For years, scientists have looked for ways to cool molecules down to ultracold temperatures, at which point the molecules should slow to a crawl, allowing scientists to precisely control their quantum behavior. This could enable researchers to use molecules as complex bits for quantum computing, tuning individual molecules like tiny knobs to carry out multiple streams of calculations at a time.
While scientists have super-cooled atoms, doing the same for molecules, which are more complex in their behavior and structure, has proven to be a much bigger challenge.
Now MIT physicists have found a way to cool molecules of sodium lithium down to 200 billionths of a Kelvin, just a hair above absolute zero. They did so by applying a technique called collisional cooling, in which they immersed molecules of cold sodium lithium in a cloud of even colder sodium atoms. The ultracold atoms acted as a refrigerant to cool the molecules even further.
Collisional cooling is a standard technique used to cool down atoms using other, colder atoms. And for more than a decade, researchers have attempted to supercool a number of different molecules using collisional cooling, only to find that when molecules collided with atoms, they exchanged energy in such a way that the molecules were heated or destroyed in the process, called "bad" collisions.
In their own experiments, the MIT researchers found that if sodium lithium molecules and sodium atoms were made to spin in the same way, they could avoid self-destructing, and instead engaged in "good" collisions, where the atoms took away the molecules' energy, in the form of heat. The team used precise control of magnetic fields and an intricate system of lasers to choreograph the spin and the rotational motion of the molecules. As result, the atom-molecule mixture had a high ratio of good-to-bad collisions and was cooled down from 2 microkelvins to 220 nanokelvins.
"Collisional cooling has been the workhorse for cooling atoms," adds Nobel Prize laureate Wolfgang Ketterle, the John D. Arthur professor of physics at MIT. "I wasn't convinced that our scheme would work, but since we didn't know for sure, we had to try it. We know now that it works for cooling sodium lithium molecules. Whether it will work for other classes of molecules remains to be seen."
Their findings, published in the journal Nature, mark the first time researchers have successfully used collisional cooling to cool molecules down to nanokelvin temperatures.
Ketterle's coauthors on the paper are lead author Hyungmok Son, a graduate student in Harvard University's Department of Physics, along with MIT physics graduate student Juliana Park, and Alan Jamison, a professor of physics at the University of Waterloo and visiting scientist in MIT's Research Laboratory of Electronics.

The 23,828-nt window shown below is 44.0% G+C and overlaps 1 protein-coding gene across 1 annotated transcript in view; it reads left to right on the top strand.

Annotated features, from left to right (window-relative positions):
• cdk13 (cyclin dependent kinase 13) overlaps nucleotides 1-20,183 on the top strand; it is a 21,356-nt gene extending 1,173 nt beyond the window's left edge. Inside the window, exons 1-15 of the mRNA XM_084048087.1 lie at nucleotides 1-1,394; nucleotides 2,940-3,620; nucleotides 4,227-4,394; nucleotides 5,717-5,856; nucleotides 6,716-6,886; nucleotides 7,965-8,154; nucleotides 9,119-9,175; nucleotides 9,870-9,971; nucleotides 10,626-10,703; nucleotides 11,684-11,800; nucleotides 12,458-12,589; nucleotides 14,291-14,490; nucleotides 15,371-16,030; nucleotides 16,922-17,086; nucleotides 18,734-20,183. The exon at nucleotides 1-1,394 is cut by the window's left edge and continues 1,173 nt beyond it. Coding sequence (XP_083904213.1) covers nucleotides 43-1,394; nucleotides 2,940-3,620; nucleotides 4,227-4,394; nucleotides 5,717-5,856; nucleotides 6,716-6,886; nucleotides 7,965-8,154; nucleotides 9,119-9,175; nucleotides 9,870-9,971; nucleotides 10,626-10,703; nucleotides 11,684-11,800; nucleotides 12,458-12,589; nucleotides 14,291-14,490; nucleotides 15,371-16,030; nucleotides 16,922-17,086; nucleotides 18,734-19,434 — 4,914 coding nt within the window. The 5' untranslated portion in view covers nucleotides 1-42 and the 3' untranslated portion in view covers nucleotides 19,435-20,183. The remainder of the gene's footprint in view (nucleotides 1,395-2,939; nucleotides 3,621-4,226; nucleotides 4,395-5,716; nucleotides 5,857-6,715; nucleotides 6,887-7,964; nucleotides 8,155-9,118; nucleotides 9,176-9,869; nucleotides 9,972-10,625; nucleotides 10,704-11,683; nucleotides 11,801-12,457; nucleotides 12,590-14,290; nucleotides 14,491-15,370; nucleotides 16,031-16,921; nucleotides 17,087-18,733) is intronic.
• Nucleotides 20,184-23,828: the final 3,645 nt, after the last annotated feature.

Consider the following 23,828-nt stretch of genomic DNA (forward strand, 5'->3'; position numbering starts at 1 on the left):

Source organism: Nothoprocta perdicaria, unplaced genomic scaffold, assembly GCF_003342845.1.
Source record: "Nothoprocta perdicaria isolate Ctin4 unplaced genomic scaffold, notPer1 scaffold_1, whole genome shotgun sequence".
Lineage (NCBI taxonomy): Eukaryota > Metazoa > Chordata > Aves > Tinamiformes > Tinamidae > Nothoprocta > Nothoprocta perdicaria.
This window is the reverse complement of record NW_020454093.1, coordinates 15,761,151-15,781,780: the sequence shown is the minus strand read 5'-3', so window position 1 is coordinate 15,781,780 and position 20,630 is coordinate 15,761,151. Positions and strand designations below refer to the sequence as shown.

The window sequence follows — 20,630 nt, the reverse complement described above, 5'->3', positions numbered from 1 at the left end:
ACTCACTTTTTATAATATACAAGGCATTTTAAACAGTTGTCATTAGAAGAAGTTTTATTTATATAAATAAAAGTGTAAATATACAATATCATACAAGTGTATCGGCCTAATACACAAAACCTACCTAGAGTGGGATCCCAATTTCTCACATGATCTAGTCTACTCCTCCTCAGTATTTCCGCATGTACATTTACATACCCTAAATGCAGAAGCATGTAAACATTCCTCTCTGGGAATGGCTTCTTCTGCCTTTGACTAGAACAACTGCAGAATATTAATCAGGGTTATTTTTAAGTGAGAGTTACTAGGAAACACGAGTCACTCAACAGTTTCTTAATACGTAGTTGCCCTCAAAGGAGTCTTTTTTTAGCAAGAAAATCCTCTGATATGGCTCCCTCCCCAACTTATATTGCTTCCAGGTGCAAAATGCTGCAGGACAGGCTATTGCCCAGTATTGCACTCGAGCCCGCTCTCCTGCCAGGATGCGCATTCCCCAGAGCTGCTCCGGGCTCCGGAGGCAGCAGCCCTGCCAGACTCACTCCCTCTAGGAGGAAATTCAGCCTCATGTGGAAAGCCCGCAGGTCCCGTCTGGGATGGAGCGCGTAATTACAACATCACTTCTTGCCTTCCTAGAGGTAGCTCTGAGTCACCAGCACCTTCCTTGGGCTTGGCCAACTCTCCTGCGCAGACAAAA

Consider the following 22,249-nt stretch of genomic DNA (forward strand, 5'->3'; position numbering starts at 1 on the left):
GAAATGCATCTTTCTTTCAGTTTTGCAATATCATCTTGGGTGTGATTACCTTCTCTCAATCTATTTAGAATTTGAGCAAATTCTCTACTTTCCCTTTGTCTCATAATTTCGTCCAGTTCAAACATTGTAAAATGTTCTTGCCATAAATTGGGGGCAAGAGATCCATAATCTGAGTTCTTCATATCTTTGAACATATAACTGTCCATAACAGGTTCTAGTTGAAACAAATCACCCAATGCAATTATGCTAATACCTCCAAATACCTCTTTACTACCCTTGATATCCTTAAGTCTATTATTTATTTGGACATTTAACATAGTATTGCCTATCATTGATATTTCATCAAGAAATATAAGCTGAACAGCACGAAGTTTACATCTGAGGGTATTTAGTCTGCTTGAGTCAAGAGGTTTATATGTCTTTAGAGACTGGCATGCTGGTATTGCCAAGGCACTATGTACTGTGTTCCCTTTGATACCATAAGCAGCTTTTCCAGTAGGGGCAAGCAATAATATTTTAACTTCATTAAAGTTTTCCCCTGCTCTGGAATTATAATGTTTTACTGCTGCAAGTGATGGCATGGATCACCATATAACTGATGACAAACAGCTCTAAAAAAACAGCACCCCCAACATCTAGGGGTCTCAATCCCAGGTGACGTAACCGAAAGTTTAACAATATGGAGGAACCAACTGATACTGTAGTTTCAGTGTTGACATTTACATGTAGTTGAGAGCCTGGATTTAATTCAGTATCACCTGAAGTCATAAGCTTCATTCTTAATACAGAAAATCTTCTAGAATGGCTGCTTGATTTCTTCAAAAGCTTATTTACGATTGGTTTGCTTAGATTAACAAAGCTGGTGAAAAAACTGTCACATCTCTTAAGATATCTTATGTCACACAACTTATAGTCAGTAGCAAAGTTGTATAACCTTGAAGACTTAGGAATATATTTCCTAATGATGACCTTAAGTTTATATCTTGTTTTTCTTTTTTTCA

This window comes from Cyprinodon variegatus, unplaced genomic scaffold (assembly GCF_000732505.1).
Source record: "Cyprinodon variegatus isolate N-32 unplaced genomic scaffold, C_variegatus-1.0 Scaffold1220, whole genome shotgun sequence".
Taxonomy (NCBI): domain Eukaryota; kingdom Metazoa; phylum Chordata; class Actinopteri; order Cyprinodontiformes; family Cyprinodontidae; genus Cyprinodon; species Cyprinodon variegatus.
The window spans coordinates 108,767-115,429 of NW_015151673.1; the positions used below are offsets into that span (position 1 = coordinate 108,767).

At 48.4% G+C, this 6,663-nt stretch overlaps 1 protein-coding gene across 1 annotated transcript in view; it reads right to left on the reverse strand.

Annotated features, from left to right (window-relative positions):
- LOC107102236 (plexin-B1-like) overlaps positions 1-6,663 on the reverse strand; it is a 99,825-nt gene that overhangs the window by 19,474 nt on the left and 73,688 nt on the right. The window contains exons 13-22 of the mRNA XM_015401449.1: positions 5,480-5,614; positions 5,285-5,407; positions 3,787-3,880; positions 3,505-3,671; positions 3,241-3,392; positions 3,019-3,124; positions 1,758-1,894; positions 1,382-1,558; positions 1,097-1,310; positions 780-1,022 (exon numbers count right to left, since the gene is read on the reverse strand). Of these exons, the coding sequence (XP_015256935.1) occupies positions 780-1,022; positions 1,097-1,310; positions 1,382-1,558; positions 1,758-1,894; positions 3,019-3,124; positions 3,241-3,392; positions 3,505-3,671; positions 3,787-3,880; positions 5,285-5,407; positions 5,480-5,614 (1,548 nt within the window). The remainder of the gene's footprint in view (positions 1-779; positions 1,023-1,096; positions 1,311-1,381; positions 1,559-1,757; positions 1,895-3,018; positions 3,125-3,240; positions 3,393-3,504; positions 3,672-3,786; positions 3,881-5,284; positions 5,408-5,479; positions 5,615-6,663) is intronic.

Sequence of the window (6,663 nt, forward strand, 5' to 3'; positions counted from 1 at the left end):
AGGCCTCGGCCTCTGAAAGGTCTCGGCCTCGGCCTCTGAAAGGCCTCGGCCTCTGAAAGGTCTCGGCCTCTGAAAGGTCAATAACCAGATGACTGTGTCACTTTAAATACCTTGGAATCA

Reaching ultra-low temperatures
In the past, scientists found that when they tried to cool molecules down to ultracold temperatures by surrounding them with even colder atoms, the particles collided such that the atoms imparted extra energy or rotation to the molecules, sending them flying out of the trap, or self-destructing all together by chemical reactions. The MIT researchers wondered whether molecules and atoms, having the same spin, could avoid this effect, and remain ultracold and stable as a result. They looked to test their idea with sodium lithium, a "diatomic" molecule that Ketterle's group experiments with regularly, consisting of one lithium and one sodium atom.
"Sodium lithium molecules are quite different from other molecules people have tried," Jamison says. "Many folks expected those differences would make cooling even less likely to work. However, we had a feeling these differences could be an advantage instead of a detriment."
The researchers fine-tuned a system of more than 20 laser beams and various magnetic fields to trap and cool atoms of sodium and lithium in a vacuum chamber, down to about 2 microkelvins -- a temperature Son says is optimal for the atoms to bond together as sodium lithium molecules.
Once the researchers were able to produce enough molecules, they shone laser beams of specific frequencies and polarizations to control the quantum state of the molecules and carefully tuned microwave fields to make atoms spin in the same way as the molecules. "Then we make the refrigerator colder and colder," says Son, referring to the sodium atoms that surround the cloud of the newly formed molecules. "We lower the power of the trapping laser, making the optical trap looser and looser, which brings the temperature of sodium atoms down, and further cools the molecules, to 200 billionths of a kelvin."
The group observed that the molecules were able to remain at these ultracold temperatures for up to one second. "In our world, a second is very long," Ketterle says. "What you want to do with these molecules is quantum computation and exploring new materials, which all can be done in small fractions of a second."
If the team can get sodium lithium molecules to be about five times colder than what they have so far achieved, they will have reached a so-called quantum degenerate regime where individual molecules become indistinguishable and their collective behavior is controlled by quantum mechanics. Son and his colleagues have some ideas for how to achieve this, which will involve months of work in optimizing their setup, as well as acquiring a new laser to integrate into their setup.
"Our work will lead to discussion in our community why collisional cooling has worked for us but not for others," Son says "Perhaps we will soon have predictions how other molecules could be cooled in this way."